Once you've let your dough double in size over several hours, you still may want to wait a bit. Says Lutzow: "When you're about to make your pizza, pulling the dough out [of the fridge] an hour or two ahead of time lets it temper, makes it a lot easier to handle. You ever run into an issue where you're trying to roll out the pizza and it just keeps snapping back?" Lord, yes. "Let it get to room temperature and it'll roll out a lot easier." Also, he suggests adding some olive oil to your hands—"don't be afraid if it's sticky." He also suggests flouring your board and rolling pin, if you're using one.

What about flipping the dough up in the air like a classic pizza maker? Lutzlow says no to that: Keep your working of the dough minimal. "I like to keep these air bubbles inside, so the less you knock it around the better." So why do people throw pizza dough in the air in the first place? "For show. Who doesn't like seeing the guy throwing dough in the air?"

But what to spread the dough out on? Turns out that pizza stone might be a good investment after all. Lutzow advises using "either a baking steel, cast-iron pan, baking tile, or pizza stone." Smith says he leans toward "masonry" (stone over steel), because it "draws the moisture out to make it crispier." You can find a really decent pizza stone in finer cooking stores for under $50.

Once the dough is spread out, to avoid a soggy pizza bottom, adhere to Lutzow's rules of topping a pizza: "The way I always top pizza is that you should be able to see everything on the pizza just looking down on it. You should be able to see the sauce, all the cheese that's on it, all the toppings that are on it." Too much cheese covering everything, too much sogginess.

Once your pizza is all set, crank your oven up to as high as it can possibly go: 500 degrees, if possible. Then bake from 10 to 15 minutes until the cheese is melted and the crust is browned.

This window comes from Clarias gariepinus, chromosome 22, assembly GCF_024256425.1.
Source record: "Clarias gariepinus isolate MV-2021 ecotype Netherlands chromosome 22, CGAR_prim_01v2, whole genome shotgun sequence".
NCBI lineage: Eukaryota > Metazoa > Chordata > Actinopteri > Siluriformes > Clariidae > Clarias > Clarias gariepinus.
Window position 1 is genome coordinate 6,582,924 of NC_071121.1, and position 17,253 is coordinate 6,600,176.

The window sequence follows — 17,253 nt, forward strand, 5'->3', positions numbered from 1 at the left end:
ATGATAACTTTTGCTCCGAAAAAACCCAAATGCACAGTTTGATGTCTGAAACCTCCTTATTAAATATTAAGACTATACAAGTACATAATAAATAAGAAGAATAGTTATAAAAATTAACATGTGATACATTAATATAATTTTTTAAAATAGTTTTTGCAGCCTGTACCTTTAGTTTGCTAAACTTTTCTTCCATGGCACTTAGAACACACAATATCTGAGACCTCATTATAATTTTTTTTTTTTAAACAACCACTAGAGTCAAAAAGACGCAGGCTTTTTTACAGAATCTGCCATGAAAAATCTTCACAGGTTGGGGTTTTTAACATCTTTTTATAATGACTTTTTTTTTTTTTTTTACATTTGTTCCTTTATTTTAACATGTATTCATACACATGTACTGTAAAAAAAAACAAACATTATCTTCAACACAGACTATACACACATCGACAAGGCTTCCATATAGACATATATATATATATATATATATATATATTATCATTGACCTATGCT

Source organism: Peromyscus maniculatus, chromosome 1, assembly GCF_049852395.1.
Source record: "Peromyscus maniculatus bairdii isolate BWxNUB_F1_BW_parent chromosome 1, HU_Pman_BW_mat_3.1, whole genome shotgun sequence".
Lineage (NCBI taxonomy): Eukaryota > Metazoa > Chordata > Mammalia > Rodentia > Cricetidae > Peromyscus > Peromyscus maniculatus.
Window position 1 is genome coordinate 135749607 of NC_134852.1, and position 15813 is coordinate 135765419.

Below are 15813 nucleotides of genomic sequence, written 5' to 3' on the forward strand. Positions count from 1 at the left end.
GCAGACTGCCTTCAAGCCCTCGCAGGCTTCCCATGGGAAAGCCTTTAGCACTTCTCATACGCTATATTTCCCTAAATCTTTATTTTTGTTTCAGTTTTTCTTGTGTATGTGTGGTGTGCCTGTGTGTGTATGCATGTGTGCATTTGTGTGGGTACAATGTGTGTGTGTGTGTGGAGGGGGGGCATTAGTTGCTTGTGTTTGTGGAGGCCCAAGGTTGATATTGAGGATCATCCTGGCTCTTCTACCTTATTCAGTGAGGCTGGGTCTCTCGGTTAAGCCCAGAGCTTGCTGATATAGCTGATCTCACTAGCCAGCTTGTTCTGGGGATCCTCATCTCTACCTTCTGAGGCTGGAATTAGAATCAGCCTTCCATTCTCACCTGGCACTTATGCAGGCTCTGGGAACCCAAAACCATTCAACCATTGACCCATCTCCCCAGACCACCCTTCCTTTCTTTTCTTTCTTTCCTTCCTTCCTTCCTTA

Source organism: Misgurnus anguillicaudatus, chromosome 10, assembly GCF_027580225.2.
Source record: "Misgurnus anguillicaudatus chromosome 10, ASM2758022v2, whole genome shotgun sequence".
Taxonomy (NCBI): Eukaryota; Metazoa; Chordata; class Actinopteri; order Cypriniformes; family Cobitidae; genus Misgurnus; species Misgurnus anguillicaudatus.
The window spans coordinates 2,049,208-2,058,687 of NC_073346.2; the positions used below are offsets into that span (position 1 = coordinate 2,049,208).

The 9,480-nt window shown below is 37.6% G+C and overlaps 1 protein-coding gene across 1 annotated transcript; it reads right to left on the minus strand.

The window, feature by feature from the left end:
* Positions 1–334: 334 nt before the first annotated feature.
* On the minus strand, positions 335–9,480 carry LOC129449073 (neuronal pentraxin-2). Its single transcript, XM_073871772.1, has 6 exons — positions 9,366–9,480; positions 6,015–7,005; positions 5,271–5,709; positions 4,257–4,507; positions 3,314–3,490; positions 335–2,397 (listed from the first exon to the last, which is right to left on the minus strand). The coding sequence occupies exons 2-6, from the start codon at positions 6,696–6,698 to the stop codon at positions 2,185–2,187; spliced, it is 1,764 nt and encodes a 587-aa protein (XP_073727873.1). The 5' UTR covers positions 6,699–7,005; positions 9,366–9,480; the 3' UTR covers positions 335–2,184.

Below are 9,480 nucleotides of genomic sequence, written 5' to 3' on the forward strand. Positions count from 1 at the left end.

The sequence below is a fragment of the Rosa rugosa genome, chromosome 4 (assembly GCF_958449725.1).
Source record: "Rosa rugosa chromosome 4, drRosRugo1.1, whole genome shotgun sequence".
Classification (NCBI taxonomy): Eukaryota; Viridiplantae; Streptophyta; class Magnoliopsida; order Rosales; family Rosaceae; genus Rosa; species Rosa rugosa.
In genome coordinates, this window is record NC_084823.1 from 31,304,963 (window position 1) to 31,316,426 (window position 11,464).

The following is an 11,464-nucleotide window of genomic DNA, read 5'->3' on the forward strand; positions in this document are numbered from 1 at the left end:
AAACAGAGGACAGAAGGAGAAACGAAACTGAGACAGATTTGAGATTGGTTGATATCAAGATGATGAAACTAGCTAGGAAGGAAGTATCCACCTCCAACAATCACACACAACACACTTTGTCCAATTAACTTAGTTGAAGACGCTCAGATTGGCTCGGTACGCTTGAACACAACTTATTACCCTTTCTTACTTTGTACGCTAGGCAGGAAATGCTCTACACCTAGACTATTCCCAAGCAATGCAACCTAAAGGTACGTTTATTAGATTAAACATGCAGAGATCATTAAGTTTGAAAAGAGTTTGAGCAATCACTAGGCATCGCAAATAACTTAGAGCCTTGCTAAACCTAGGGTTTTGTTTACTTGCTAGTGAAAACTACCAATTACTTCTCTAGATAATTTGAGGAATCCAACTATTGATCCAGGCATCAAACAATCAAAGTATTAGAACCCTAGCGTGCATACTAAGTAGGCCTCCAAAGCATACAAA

I was excited to try out Lutzow's tips at home, and they definitely kicked my pizza up to the next level. I carefully rolled out the raised dough. I didn't have a pizza stone, but fortunately, my husband loves cast iron almost as much as he loves me, so we had a giant cast-iron skillet on hand. As Lutzow suggested, I flipped the skillet over and used it to lay out my pizza dough on. (The super-heavy rolling pin the kids got me for mother's day after my various pie experiments worked extremely well.) The result was hands-down the best pizza that has ever been crafted in my kitchen.

After all, as Smith told me, "It's not rocket science. It's basically bread shaped differently than a loaf." So as long as you don't rush your yeast or dough rising, you should be good to go. And even if you're not, take it from a pizza master like Lutzow, who maintains: "I strongly stand by the statement that even bad pizza is good pizza."

Homemade Pizza Crust

  • one packet yeast
  • 200 g warm water (about 3/4 cup)
  • 300 g King Arthur all-purpose flour (about 2 cups)
  • 1 tsp. salt
  • olive oil and extra flour
  • (Editor's note: I can't stress how important it is to buy an electronic scale. It's one of the best $20 investments you can make for your kitchen.)

    Dissolve yeast in warm water and let stand for 5 minutes. Then mix into flour. Form the dough into a ball, and place in a bowl brushed with olive oil. Put dough in large plastic bag and let refrigerate overnight.


    The next day, take dough out and put in bowl topped with tea towel for a few hours. Then roll out the dough with a rolling pin or your hands to desired thickness (put some olive oil on your hands, and extra flour on the rolling pin and table where you're rolling out). Use your fingers to pinch a crust at the outside edge. Add sauce, then cheese and toppings, taking care not to overload. Bake at 500 degrees for 10 to 15 minutes, until the cheese melts and the crust is browned.

    Next week: Secrets to sauce.